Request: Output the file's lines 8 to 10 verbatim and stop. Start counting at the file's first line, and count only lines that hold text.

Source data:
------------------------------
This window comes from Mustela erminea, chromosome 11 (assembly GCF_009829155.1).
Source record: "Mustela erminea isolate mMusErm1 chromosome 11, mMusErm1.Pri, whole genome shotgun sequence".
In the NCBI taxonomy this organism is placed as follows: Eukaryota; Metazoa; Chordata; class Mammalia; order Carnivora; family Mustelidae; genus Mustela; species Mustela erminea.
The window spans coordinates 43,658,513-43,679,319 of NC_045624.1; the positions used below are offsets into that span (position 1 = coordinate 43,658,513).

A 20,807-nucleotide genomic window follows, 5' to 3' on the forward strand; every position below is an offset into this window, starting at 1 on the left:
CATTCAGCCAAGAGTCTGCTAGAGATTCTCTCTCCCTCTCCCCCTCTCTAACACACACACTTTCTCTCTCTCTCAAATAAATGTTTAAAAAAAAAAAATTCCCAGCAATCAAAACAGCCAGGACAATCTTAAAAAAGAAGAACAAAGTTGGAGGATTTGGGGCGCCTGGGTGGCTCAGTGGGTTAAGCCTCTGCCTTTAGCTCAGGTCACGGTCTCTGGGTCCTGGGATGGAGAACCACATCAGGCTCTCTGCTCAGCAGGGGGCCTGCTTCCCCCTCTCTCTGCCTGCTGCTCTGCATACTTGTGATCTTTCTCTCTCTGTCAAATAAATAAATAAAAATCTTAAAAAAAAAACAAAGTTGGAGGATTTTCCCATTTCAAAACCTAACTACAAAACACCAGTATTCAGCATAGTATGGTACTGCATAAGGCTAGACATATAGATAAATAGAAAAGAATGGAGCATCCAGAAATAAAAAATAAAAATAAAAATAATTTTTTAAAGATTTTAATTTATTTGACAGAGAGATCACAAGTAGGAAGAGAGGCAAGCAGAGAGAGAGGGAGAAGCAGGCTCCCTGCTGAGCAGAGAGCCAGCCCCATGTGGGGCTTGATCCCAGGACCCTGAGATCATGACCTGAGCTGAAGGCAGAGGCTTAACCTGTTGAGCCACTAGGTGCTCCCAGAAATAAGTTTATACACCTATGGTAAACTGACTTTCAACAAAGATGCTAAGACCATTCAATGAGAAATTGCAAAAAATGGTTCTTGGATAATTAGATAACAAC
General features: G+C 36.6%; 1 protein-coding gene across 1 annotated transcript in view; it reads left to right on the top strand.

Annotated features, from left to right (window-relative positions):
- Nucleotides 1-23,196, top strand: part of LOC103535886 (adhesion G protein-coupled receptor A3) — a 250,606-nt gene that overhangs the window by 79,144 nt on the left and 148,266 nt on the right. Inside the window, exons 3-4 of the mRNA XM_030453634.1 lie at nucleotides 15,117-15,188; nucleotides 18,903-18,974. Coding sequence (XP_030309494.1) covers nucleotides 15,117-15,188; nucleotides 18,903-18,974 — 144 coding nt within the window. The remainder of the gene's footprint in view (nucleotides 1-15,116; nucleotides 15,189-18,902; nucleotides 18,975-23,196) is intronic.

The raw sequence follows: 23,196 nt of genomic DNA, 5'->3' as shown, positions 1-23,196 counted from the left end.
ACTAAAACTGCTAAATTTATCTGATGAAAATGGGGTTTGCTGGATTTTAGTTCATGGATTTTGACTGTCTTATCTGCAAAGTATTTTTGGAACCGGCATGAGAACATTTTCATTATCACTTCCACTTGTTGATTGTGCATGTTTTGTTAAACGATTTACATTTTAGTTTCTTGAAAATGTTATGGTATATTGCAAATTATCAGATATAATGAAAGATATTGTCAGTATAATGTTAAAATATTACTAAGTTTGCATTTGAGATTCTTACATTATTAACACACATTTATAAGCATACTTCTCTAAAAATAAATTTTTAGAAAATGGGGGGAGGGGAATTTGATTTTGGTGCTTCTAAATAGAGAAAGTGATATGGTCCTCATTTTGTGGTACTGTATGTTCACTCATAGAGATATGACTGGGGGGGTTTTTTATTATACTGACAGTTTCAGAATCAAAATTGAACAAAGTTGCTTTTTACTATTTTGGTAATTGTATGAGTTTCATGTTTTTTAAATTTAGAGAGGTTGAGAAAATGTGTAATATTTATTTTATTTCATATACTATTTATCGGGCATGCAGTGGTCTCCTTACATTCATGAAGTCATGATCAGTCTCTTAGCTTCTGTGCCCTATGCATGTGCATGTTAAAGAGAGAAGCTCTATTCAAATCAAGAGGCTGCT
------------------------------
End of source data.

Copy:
Annotated features, from left to right (window-relative positions):
- Nucleotides 1-23,196, top strand: part of LOC103535886 (adhesion G protein-coupled receptor A3) — a 250,606-nt gene that overhangs the window by 79,144 nt on the left and 148,266 nt on the right. Inside the window, exons 3-4 of the mRNA XM_030453634.1 lie at nucleotides 15,117-15,188; nucleotides 18,903-18,974. Coding sequence (XP_030309494.1) covers nucleotides 15,117-15,188; nucleotides 18,903-18,974 — 144 coding nt within the window. The remainder of the gene's footprint in view (nucleotides 1-15,116; nucleotides 15,189-18,902; nucleotides 18,975-23,196) is intronic.

The raw sequence follows: 23,196 nt of genomic DNA, 5'->3' as shown, positions 1-23,196 counted from the left end.